As a teenager with a love of books, I frequently went to bookstores seeking out "new" old classics.
It gave me a gloriously pretentious feeling to buy and force my way through Plato's Republic, or Les Miserables. Of course, I hated those particular books and only read them so I could say that I had.
Other books, like Little Women, the Count of Monte Cristo, Alice's Adventures in Wonderland, and The Scarlet Letter were like honey to me. Oh, classics! How I loved them. I found many on my parents' shelves and sought out many on my own.
I still remember one specific conversation I had with a Barnes and Noble employee when I was about 16. I had never read Peter Pan, but loved the Disney movie (and Hook), and wanted to get my hands on the classic, but wasn't sure who wrote it or when it had been written.
So I sought out the knowledge of a bookkeeper.
Me: I'm looking for the original Peter Pan book.
Bookkeeper: We have several illustrated kids' books of the Disney version.
Me: Okay, but I don't want that. I want the original. Isn't it a classic?
Bookkeeper: Actually, I don't think so. I think it's just an old fairy tale without an original author, something just passed on verbally like the Little Mermaid.
Me: Oh. Really? I thought... Okay. Will you at least check for a oldish version of it for me?
Bookkeeper: Sure. (Typing) Theres a book called "Peter and the Starcatchers" by Dave Barry.
(I stood there for several seconds, trying to decide if Dave Barry sounded familiar enough for this to possibly be the original book about Neverland.)
Me: Sure, let's try that.
Soon after I got back home (with Peter and the Starcatchers in hand), I remembered that the Little Mermaid actually had an author, Hans Christian Andersen.
Then I read about one page in Peter and the Starcatchers and realized that it had come out earlier that year.
I began to suspect that I had dealt with an idiot at the book store.
But with a charming new book in hand, I found I didn't mind terribly.
A bit after that, I saw Finding Neverland (and obviously loved it and cried through the whole thing). But I learned that Peter Pan was a play and a book by James Barrie.
So I found the book for real.
And I read it.
A friend told me yesterday that she finally saw the Disney movie.
For the first time.
She cried of course, because Peter Pan is the greatest story of all time- even the watered-down and altered kids' version.
I've been thinking about Peter a lot this week anyway, since it's fall.
I would say that I always think of Peter Pan in the fall- except that I also always think of him in the spring. And the summer and winter.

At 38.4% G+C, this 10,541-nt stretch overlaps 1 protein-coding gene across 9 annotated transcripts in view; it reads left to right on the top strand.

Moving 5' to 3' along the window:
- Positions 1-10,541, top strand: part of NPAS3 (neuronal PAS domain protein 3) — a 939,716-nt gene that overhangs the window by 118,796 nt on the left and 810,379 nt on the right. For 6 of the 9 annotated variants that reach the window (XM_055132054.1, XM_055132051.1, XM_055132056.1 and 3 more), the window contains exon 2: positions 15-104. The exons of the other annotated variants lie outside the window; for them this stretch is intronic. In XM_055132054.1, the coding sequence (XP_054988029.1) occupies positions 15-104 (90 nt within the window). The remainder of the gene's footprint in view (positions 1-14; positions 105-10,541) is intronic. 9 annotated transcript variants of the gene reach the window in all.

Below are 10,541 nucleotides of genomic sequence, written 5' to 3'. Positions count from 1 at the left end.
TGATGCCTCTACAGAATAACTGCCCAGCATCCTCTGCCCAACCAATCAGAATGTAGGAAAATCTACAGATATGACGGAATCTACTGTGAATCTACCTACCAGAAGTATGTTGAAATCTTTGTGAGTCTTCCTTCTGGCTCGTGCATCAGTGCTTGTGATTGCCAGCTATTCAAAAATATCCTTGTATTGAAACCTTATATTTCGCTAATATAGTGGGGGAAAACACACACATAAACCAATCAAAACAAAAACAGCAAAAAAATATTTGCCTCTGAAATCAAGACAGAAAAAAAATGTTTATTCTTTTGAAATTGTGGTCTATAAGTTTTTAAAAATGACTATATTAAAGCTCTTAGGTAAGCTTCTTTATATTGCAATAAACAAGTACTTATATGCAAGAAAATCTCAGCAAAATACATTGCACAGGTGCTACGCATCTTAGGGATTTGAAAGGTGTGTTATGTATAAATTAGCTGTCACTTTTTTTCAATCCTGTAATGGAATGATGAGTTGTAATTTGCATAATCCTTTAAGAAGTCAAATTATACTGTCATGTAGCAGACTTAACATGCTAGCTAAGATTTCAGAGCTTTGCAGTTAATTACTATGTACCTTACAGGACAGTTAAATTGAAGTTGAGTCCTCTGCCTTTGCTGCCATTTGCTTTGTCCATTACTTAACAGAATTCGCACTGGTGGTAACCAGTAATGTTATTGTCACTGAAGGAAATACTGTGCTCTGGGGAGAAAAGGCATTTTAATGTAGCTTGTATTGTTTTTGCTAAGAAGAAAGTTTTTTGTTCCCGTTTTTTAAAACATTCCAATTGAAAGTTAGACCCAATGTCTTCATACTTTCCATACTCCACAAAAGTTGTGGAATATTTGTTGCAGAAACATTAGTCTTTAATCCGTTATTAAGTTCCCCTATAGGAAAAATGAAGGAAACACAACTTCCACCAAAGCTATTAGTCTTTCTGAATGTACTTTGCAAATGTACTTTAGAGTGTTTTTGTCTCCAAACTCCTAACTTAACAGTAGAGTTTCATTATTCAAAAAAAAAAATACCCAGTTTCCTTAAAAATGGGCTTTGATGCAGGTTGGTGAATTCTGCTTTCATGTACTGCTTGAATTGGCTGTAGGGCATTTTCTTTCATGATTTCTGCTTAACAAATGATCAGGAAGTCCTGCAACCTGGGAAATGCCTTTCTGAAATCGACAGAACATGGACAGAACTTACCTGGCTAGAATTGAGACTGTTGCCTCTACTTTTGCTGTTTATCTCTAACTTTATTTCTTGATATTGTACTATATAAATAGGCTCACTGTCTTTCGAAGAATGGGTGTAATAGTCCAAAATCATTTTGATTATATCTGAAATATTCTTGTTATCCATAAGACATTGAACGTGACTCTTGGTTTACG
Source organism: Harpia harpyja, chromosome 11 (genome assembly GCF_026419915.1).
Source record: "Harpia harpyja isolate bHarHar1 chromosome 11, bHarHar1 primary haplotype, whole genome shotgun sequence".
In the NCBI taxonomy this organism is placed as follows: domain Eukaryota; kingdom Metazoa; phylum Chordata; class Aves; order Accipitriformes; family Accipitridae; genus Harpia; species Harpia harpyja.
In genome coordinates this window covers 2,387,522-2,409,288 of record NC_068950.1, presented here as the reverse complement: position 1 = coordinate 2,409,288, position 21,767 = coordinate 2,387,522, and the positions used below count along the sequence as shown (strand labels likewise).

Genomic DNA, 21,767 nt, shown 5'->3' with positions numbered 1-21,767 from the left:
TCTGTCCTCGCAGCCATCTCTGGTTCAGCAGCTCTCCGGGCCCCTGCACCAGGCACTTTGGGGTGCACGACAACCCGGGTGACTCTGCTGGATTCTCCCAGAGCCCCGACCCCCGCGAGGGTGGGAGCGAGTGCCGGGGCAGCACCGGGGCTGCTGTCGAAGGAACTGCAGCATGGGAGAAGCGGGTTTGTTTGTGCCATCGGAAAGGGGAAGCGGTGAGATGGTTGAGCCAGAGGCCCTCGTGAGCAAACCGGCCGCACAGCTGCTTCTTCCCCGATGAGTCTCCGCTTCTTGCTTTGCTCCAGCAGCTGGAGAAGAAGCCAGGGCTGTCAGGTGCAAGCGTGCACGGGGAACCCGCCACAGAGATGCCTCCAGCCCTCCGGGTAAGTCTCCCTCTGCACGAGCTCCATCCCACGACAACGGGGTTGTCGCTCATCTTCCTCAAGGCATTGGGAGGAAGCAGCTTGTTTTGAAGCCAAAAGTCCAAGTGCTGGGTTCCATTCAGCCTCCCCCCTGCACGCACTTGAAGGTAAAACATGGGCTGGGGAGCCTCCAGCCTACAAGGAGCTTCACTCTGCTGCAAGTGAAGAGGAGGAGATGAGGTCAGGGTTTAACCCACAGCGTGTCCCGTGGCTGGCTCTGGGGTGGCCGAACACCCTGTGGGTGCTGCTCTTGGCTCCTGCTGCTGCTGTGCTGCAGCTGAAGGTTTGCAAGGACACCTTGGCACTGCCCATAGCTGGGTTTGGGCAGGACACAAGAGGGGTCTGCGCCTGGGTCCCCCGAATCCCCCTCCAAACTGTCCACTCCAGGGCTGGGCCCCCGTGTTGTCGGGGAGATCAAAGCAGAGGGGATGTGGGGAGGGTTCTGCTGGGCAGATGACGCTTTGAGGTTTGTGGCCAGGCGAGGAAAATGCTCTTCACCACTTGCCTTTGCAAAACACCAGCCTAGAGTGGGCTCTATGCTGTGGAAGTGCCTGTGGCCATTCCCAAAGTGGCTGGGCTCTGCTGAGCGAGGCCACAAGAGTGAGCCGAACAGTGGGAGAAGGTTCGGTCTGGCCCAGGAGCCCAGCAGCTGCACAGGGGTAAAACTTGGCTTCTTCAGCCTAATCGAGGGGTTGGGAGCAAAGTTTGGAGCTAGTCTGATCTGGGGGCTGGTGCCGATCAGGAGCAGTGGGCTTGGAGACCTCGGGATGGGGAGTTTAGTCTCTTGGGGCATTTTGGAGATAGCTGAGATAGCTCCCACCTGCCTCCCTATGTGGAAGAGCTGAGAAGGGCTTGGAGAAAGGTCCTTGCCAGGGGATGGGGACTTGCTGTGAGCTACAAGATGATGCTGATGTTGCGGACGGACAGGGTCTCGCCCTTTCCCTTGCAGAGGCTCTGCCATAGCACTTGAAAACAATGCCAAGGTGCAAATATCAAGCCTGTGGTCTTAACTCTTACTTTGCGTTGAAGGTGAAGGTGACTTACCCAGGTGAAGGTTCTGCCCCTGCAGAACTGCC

With every season, and change of the weather.
A couple years ago, when I was still at school- I still had yet to buy my own copy of Peter Pan (I kept waiting, wanting the perfect book- not just some ol' paperback with a picture of a redheaded kid on it.) So I periodically checked out the novel or play from the library to reread.
This time, I got the play. It was an old hard cover book, highlighted and scribbled in by many students over the years (theater kids and English kids alike, it seemed.)
That in itself drew me to that copy of the play. I love a book that's been written in, especially by someone else. Full of their little notes, and underlinings. Hearts in the margins, or instructions like, "said in despair."
The front said "Peter and Wendy," which is my favorite thing for it to say (sometimes it says that, sometimes it says "Peter Pan," but let's be honest. This isn't a play about Peter Pan. This is a play about Wendy and Peter together.)
Anyway. I grow distracted.
The inside cover had an old date on it. And the words "First Edition."
And after a little googling and verifying and gasping and realizing, I figured out that the copy I had picked up from the library was the best thing I'd ever held in my hands.
I kept renewing it. I kept it extremely late and overdue.
I got angry letters from the library and spent a lot of time trying to decide if I should just keep it and pay the forty dollar fee for lost books.
Oh! How I wanted to.
I wanted that book!
But some part of me just couldn't do it.
This was a little secret, a treasure that I had for a while.
And then I had to give it up.
Trust me, the poetic beauty of only having it for a season was not lost on me.
I was Wendy. The book would forget me, I hadn't even left my own notes in the margins.
But I think about it sometimes.
Maybe someday, my kids will go to BYU and check out the old play, "Peter and Wendy," (perhaps because they're feeling nostalgic for their mom.)
And they'll get this book. The one I remember, held, and loved. With it's little black, worn cover and soft pages from being turned by hundreds of people who were seeking out Neverland.